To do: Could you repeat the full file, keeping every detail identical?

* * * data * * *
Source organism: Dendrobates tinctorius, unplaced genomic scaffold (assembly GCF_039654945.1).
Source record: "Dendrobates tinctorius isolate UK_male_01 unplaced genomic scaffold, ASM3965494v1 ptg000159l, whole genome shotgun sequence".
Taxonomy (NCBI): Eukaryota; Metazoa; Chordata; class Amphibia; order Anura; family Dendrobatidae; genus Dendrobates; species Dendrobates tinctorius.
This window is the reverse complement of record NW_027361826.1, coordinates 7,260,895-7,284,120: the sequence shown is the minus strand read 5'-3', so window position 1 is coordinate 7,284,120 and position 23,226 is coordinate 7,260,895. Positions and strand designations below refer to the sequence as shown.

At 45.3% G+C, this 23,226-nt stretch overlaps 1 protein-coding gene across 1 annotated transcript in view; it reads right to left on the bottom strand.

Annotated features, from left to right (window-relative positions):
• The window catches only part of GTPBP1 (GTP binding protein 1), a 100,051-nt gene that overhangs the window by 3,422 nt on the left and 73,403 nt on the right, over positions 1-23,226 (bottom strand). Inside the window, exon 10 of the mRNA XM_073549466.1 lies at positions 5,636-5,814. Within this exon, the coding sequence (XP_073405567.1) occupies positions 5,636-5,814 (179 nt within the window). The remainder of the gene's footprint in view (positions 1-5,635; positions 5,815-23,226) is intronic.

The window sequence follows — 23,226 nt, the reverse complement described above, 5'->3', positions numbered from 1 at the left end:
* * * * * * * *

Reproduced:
Source organism: Dendrobates tinctorius, unplaced genomic scaffold (assembly GCF_039654945.1).
Source record: "Dendrobates tinctorius isolate UK_male_01 unplaced genomic scaffold, ASM3965494v1 ptg000159l, whole genome shotgun sequence".
Taxonomy (NCBI): Eukaryota; Metazoa; Chordata; class Amphibia; order Anura; family Dendrobatidae; genus Dendrobates; species Dendrobates tinctorius.
This window is the reverse complement of record NW_027361826.1, coordinates 7,260,895-7,284,120: the sequence shown is the minus strand read 5'-3', so window position 1 is coordinate 7,284,120 and position 23,226 is coordinate 7,260,895. Positions and strand designations below refer to the sequence as shown.

At 45.3% G+C, this 23,226-nt stretch overlaps 1 protein-coding gene across 1 annotated transcript in view; it reads right to left on the bottom strand.

Annotated features, from left to right (window-relative positions):
• The window catches only part of GTPBP1 (GTP binding protein 1), a 100,051-nt gene that overhangs the window by 3,422 nt on the left and 73,403 nt on the right, over positions 1-23,226 (bottom strand). Inside the window, exon 10 of the mRNA XM_073549466.1 lies at positions 5,636-5,814. Within this exon, the coding sequence (XP_073405567.1) occupies positions 5,636-5,814 (179 nt within the window). The remainder of the gene's footprint in view (positions 1-5,635; positions 5,815-23,226) is intronic.

The window sequence follows — 23,226 nt, the reverse complement described above, 5'->3', positions numbered from 1 at the left end: